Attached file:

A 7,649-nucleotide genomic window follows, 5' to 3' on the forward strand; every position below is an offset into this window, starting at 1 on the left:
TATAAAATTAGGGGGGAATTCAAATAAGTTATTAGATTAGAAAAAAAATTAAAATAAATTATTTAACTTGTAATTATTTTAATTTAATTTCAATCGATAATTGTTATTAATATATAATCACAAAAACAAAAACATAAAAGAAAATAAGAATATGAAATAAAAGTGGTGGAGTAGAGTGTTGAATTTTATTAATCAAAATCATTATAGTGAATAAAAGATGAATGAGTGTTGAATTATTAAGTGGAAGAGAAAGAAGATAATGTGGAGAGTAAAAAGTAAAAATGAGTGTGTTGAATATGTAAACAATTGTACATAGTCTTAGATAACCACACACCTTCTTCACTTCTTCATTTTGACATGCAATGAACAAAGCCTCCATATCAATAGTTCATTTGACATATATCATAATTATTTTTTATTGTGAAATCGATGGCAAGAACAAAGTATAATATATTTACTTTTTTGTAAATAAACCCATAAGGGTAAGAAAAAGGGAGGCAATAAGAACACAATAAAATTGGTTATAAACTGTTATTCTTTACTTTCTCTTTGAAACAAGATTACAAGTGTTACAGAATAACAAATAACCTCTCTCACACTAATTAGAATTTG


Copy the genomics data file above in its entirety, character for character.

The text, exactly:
A 7,649-nucleotide genomic window follows, 5' to 3' on the forward strand; every position below is an offset into this window, starting at 1 on the left:
TATAAAATTAGGGGGGAATTCAAATAAGTTATTAGATTAGAAAAAAAATTAAAATAAATTATTTAACTTGTAATTATTTTAATTTAATTTCAATCGATAATTGTTATTAATATATAATCACAAAAACAAAAACATAAAAGAAAATAAGAATATGAAATAAAAGTGGTGGAGTAGAGTGTTGAATTTTATTAATCAAAATCATTATAGTGAATAAAAGATGAATGAGTGTTGAATTATTAAGTGGAAGAGAAAGAAGATAATGTGGAGAGTAAAAAGTAAAAATGAGTGTGTTGAATATGTAAACAATTGTACATAGTCTTAGATAACCACACACCTTCTTCACTTCTTCATTTTGACATGCAATGAACAAAGCCTCCATATCAATAGTTCATTTGACATATATCATAATTATTTTTTATTGTGAAATCGATGGCAAGAACAAAGTATAATATATTTACTTTTTTGTAAATAAACCCATAAGGGTAAGAAAAAGGGAGGCAATAAGAACACAATAAAATTGGTTATAAACTGTTATTCTTTACTTTCTCTTTGAAACAAGATTACAAGTGTTACAGAATAACAAATAACCTCTCTCACACTAATTAGAATTTG